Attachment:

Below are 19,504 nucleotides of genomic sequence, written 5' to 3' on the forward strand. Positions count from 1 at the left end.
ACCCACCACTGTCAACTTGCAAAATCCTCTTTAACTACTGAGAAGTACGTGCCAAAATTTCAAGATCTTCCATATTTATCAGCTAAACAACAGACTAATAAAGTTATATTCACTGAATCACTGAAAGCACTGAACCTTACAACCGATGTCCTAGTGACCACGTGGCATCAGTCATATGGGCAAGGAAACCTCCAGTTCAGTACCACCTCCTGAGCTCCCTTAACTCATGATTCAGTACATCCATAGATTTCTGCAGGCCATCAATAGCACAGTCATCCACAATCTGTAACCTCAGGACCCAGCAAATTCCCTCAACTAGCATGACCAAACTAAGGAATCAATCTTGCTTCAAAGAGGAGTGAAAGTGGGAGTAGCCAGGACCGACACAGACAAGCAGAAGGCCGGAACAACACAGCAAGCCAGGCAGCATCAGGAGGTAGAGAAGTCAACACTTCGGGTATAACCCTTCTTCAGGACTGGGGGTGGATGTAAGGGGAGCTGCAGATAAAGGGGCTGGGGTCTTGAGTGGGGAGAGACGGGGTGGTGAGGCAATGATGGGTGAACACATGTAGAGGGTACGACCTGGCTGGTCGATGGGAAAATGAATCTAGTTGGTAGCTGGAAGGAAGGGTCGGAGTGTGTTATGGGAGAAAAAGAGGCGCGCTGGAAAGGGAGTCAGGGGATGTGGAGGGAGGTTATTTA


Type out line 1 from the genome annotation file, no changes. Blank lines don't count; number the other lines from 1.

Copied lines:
Below are 19,504 nucleotides of genomic sequence, written 5' to 3' on the forward strand. Positions count from 1 at the left end.